Three is the new four as two automakers make big news with little three-cylinder engines with the displacement of a soda bottle.
Ford unveiled its 1.0-liter EcoBoost engine at the Frankfurt auto show this week, promising to offer it in Europe later this year and in the United States… sometime. Volkswagen will offer a three-cylinder engine in the Up! compact expected by year’s end. It rolled into Frankfurt with the eco Up! concept (pictured) powered by a three-cylinder natural gas engine. VW touted the new paradigm with banners around Frankfurt proclaiming, “Small is big.”
Indeed. Although these itty-bitty engines are extreme, they underscore the auto industry’s trend toward smaller engines.
“This downsizing is happening globally,” said Eric Fedewa, an auto industry analyst with IHS Automotive. “Sixes are replacing eights, fours are replacing sixes and now threes are replacing fours.”
Engines will only get smaller as automakers scramble to hit corporate average fuel economy standards expected to reach 54.5 mpg by the 2025 model year. Automakers have experimented with three-cylinder engines before — the Geo Metro of the 1980s had one, for example, as did the VW Lupo city car — but they were as boring as they were thrifty.
The big problem with small engines has long been mediocre performance, but the adoption of turbocharging, direct injection, variable cam timing and other tricks ensures decent, if not stellar, oomph. Ford, for example, boasts that its little three-cylinder will perform like a 1.6-liter four.
“All of this technology allows you to generate the same power with a smaller, more fuel-efficient engine,” Fedewa said.
The trend is becoming common in midsized sedans, which traditionally have featured V6 engines. Hyundai, for example, shook it up when it offered only four-cylinder engines in the Sonata. Audi has done the same with the the A4, and General Motors will do so with the Malibu.
But we’re also seeing it in trucks. Ford says roughly 57 percent of the F-150 pickups sold during each of the past four months had V6 engines. The EcoBoost V6 offers performance similar to the V8 but 18 mpg (combined) against the V8’s 14. It wasn’t too long ago that you’d be hard pressed to find an F-150 that didn’t have a V8.
The bottom line, analysts say, is consumers are increasingly concerned with fuel economy and driveability, not the size of the engine. If a smaller engine provides better fuel economy and performance on par with a larger one, they’ll buy it.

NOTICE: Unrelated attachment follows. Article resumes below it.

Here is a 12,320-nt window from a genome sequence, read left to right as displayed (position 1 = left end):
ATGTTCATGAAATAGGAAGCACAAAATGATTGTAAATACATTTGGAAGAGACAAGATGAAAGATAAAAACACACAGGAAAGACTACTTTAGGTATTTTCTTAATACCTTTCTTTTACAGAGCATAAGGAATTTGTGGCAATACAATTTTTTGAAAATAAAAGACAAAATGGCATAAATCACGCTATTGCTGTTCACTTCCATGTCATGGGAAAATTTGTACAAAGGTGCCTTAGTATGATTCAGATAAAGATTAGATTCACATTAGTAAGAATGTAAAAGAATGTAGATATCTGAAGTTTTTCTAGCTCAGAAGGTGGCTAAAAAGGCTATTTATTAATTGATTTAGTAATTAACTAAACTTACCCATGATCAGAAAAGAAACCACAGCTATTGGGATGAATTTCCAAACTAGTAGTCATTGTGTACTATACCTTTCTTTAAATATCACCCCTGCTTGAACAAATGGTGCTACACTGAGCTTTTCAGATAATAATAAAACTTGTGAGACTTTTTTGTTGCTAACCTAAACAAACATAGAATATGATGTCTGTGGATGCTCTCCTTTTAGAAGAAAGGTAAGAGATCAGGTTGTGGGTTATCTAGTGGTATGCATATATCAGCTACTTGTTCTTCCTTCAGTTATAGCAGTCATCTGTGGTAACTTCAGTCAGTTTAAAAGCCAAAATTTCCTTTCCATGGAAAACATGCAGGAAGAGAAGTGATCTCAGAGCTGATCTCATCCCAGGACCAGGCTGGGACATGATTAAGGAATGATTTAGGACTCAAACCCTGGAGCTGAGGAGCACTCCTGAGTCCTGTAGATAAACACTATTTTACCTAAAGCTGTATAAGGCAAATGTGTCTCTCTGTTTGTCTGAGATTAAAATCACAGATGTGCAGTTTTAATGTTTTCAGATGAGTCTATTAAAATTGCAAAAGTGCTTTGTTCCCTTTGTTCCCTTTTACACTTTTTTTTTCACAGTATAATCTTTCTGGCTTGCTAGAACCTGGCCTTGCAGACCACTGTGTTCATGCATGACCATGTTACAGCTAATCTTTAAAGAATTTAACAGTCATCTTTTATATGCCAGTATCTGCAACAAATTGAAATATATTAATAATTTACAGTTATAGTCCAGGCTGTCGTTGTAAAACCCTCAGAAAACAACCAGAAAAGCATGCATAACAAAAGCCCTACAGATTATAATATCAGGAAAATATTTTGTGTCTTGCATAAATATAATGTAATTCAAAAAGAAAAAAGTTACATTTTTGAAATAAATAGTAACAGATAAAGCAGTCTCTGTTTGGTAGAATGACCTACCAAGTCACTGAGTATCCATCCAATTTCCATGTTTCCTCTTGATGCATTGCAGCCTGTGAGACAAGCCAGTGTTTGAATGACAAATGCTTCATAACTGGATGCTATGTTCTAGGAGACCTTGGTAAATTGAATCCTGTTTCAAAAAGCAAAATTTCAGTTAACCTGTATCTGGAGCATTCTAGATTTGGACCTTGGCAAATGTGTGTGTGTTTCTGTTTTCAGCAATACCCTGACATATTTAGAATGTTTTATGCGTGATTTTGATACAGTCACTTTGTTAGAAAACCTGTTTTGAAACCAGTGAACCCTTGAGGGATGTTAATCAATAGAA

“It used to be all about horsepower,” said Mike Omotoso, an analyst with J.D. Power and Associates. “Now it’s all about fuel economy. This downsizing offers the best of both worlds — it offers similar performance to a larger engine and improved fuel economy.”
There are benefits beyond fuel economy for automakers, too.
Smaller engines obviously require less space, leaving more room for the electronics and motor needed for a hybrid drivetrain, or for the seven- , eight- and even nine-speed transmissions automakers are using to further increase fuel economy. Smaller engines also are lighter, and cutting weight is one of the best ways to increase efficiency.
Ford says its itty-bitty turbocharged direct injection engine will produce 118 horsepower and 125 pound-feet of torque. That’s impressive, because Ford’s four-bangers typically deliver 70 ponies per liter. The engines are slated to appear in Focus, C-Max and B-Max models in Europe next year.
Ford’s engineers at Dunton Technical Centre in the UK focused on minimizing friction and maximizing efficiency while designing the engine, which has racked up more than 447,000 miles in testing.
It features a one-piece exhaust manifold and cylinder head, a trick Ford says reduces exhaust gas temperatures and allows the engine to run at the optimal fuel-air ratio across a broader part of the power band. The engine block is cast iron because it requires half as much energy as aluminum to warm up. A “split cooling” system lets the block warm up before the cylinder head, so the engine reaches operating temperature faster.
Variable cam timing, stop-start tech and other features further increase efficiency. Ford says the engine will emit less than 120 grams of CO2 per kilometer in the Focus, which by our math comes to 45 mpg. (Let us know if we’ve screwed up the conversion.)
“The 1.0-liter EcoBoost is one of the most advanced engines Ford has ever produced,” Graham Hoare, head of powertrain development for Ford of Europe, said in a statement. “It has always been Ford’s strategy with EcoBoost technology to look at every single detail in our relentless pursuit of improving fuel economy without compromising performance, and this new engine demonstrates that philosophy perfectly.”
VW wasn’t so forthcoming with details, but said the CNG engine in the eco Up! concept is good for 67 horsepower. Not much, but adequate for a city car. It emits 86 grams of CO2 per kilometer and gets the equivalent of 73 mpg. Adding the “BlueMotion” technology — stop-start tech and regenerative charging of the battery — cuts emissions to 79 g/km.
VW said the eco Up! “will have long been on the road as a production vehicle” by the time next year’s Frankfurt show rolls around. The Up! is almost as small as the engine propelling it. It’s just 104 inches long, or roughly the size of the Fiat 500, with room for four people and 8.9 cubic feet of cargo (33 with the rear seats down).
Three-cylinder engines will become increasingly common in Europe — where gas costs the equivalent of $8 or more a gallon — and Asia, but it remains to be seen whether we’ll see them here in the United States. All eyes may be on Ford when if and when it brings the three-cylinder Fiesta, or possibly a Focus, over from Europe.
“If Ford is successful, we might see VW and others bring them to the United States,” Omotoso said.
Photo: Volkswagen. Peter Thul, head of communications at VW, and board member Dr. Ulrich Hackenberg with the eco Up!